Boat gone ah falls


By Ryhaan Shah

No one is optimistic about Guyana’s future. The country has careened through 51 post-independence years, bouncing along and threading its way through a divide, with two large groups of citizens on opposite sides of the path that should have led us to peace and prosperity.

But poor political leadership is not the only reason for our despair and continued lack of progress. The will always belongs to the people, and we are the ones who continue to fail ourselves and our children’s future. We have not yet risen above party politics, nor have we graduated from drinking the partisan Kool- Aid that continues to kill us.

Many felt the PPP/C Administration was corrupt and arrogant, and should be let gone. Whatever machinations occurred in the 2015 elections to ensure this, the Coalition came in with great promises of positive change. We have watched it all come to naught as PNC authoritarianism moved in; and that without any effective protest or deterrence from any quarter.

The PNC has always had command of its thug element, along with its kith-and-kin support in the police and army, which are all part of its political arsenal. With these it had rammed its way into power in the 1960s with the full backing of the US and its allies. PNC attempts to do the same during the 23 years of PPP rule were destructive, but never achieved the desired goal.

The U.S. had invested too heavily in restoring Guyana to democratic rule; and, in a post-Cold War era, there was no good reason for political meddling. Then came oil, and everything changed. Securing an oil future is to everyone’s advantage — especially for the U.S. and its allies, with their manufacturing and industrial sectors to feed.

The PPP/C Administration’s insistence on respect for Guyana’s sovereignty and its infamous feral blast did not help its relationship with the diplomatic community. With Guyana still dependent on aid, we are not in a position to call the shots, and many continue to believe that the party’s uncouth conduct scuppered its chances of winning the 2015 elections.

Opposition Leader Bharrat Jagdeo is astute enough to understand the need to mend fences with our international partners, but this might be too little too late.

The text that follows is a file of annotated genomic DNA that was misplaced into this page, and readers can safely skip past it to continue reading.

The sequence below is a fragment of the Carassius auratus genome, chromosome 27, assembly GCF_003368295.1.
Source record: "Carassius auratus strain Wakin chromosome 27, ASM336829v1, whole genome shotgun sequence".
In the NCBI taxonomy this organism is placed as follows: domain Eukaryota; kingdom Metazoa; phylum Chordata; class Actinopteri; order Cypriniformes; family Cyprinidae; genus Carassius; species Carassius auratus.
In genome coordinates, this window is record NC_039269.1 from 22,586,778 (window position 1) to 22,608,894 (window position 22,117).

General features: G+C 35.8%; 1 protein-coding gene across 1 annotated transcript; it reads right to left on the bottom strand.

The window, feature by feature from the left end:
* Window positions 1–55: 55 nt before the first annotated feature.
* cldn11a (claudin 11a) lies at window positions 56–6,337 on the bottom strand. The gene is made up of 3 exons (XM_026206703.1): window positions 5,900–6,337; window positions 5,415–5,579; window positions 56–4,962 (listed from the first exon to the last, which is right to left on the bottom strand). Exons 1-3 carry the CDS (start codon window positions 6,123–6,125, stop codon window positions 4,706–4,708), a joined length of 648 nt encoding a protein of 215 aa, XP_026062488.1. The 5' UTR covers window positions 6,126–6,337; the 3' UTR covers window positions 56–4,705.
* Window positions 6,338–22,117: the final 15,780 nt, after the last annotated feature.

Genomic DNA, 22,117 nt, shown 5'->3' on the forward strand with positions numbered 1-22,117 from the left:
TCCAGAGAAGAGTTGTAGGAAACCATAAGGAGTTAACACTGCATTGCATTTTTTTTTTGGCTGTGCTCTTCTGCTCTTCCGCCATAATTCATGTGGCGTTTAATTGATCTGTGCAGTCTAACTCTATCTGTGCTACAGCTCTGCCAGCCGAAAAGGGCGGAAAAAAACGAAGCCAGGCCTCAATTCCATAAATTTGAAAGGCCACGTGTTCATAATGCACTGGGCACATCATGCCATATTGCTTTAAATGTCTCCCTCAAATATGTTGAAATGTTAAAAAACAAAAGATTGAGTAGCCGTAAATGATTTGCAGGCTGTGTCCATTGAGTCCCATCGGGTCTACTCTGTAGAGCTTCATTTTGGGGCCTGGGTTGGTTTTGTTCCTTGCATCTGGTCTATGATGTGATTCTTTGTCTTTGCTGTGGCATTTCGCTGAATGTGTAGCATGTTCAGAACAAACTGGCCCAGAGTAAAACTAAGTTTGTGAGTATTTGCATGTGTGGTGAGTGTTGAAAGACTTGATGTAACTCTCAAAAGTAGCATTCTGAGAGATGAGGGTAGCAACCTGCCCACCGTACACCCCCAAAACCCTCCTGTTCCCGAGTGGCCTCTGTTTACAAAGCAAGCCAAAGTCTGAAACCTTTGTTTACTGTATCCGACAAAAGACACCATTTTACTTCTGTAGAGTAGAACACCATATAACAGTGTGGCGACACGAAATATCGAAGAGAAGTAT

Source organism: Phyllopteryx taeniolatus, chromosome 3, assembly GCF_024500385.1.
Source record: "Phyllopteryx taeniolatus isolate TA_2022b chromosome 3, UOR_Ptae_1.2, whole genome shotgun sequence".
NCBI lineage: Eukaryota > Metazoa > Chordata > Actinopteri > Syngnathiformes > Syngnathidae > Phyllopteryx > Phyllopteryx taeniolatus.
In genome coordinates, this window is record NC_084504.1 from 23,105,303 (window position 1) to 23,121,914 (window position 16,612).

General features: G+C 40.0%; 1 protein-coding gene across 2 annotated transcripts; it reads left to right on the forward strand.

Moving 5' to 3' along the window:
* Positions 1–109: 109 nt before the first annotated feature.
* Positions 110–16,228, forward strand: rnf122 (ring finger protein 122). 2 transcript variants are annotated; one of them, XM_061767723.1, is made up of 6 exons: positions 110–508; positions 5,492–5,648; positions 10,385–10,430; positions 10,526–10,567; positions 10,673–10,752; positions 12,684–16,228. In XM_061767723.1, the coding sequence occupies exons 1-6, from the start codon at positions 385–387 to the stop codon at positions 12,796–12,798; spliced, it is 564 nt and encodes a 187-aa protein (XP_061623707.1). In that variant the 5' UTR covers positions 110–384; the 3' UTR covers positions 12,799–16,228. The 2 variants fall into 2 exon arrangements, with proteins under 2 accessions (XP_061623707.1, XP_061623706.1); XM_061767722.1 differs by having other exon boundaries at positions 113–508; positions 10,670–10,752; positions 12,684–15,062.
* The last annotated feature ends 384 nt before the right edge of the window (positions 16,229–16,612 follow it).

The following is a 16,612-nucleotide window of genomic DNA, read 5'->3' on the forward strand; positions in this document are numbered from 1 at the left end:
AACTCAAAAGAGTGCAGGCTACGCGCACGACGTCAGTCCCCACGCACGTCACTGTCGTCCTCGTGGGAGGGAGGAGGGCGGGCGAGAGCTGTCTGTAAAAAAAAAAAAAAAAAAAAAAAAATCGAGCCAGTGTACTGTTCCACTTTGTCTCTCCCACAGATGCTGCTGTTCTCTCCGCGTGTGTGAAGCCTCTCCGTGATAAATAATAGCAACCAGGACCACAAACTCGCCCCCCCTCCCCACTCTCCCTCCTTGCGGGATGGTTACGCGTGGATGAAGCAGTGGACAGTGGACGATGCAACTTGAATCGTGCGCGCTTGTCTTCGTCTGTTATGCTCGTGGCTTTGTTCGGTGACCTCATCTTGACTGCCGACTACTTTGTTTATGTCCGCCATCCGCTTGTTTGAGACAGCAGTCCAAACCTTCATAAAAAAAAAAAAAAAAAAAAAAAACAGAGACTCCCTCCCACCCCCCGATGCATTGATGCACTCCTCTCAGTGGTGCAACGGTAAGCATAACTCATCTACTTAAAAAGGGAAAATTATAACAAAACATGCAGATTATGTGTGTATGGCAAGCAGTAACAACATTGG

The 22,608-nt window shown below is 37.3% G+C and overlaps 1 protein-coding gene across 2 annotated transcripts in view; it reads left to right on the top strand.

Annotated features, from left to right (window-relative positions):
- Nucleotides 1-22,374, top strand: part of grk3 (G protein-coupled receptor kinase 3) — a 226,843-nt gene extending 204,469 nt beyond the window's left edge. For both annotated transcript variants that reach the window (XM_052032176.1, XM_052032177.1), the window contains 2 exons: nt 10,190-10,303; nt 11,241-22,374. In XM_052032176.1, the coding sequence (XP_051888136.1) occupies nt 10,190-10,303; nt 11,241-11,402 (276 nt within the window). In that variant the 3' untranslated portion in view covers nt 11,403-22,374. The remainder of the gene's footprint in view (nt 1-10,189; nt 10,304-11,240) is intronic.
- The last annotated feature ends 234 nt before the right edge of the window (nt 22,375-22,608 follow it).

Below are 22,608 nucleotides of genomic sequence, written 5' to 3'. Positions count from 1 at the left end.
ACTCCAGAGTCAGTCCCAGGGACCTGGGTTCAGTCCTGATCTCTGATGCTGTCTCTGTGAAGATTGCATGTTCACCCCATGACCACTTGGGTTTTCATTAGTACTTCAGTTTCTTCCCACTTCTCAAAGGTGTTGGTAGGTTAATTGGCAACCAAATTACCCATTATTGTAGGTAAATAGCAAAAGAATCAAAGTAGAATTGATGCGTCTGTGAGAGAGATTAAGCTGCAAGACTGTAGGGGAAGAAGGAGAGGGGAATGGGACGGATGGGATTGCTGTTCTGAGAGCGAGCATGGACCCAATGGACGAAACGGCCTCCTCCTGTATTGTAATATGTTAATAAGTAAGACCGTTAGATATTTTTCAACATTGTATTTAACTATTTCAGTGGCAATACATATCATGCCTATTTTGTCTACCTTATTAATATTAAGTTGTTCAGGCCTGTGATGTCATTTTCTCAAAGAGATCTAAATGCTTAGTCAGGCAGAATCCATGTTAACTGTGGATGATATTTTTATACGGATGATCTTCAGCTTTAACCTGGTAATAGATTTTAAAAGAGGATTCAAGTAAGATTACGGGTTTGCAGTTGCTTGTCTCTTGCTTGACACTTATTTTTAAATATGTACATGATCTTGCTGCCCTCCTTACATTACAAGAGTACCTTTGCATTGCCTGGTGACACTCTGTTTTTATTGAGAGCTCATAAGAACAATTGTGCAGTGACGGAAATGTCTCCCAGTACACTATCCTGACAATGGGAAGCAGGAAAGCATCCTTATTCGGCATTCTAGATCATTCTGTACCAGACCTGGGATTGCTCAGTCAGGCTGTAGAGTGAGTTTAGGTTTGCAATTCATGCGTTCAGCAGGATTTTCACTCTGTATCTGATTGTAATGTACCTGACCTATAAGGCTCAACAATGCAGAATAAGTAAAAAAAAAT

By all appearances, boat done gone ah falls, even if the PPP senses a 2020 victory because of the many corruptions and faux pas being committed by the Granger Administration. The economy is in free fall; the stink of Government’s corruption is high; democratic parliamentary processes are sidelined, as is the rule of law; and with Justice Franklyn Holder’s recusal from the Carvil Duncan case, the Judiciary appears compromised, whether through intimidation or because of party/racial solidarity.

These add up to the abuse of Executive powers that accompany authoritarianism, and President David Granger is still to name a successor to the GECOM chair — an absolutely crucial position if the PNC’s plan to stay in government come 2020 is to succeed. The pesky AFC 11% appendage will have to go; PNC rule will not be dependent on Indian Guyanese votes.

The moves to erode democratic processes should have set off alarms within the diplomatic circle, given their strident criticisms in regard to the PPP/C Administration’s alleged corruption. Instead, there are notably affable relations with what is an openly corrupt Government.

Granger was able to go and take a photograph with the Queen of England; and he appears quite delighted with the shiny objects being presented to him, including little Hess toy trucks and a presidential arch complete with the cacique crown, gifted by favoured Trinidadian business partner ANSA McAL, who is $605 million richer for the corrupt pharmaceutical supply deal it was handed.

If everything goes according to plan – the Nassau Plan? – the 2020 elections will be the last electoral manipulation the PNC might need. The openly racist policies that target Indian Guyanese economically and culturally will succeed in their goal. As Indians continue to flee, the demographics will shift and Africans will become the majority Guyanese people.

Guyana’s First Nations need to be vigilant about the fatuous claim being made about African indigeneity. If this claim gains any legitimacy, the First Nations could well find themselves disempowered and dispossessed.

Not everyone wants to see Guyana go down the road of PNC authoritarianism again; but, unfortunately, we have no best selves that will act for the common good and in our country’s interests. We prefer to watch the boat plunge headlong over the falls onto the rocks below.

Oil will not save us; neither will another PNC dictatorship. But is there any will and unity to turn the boat around?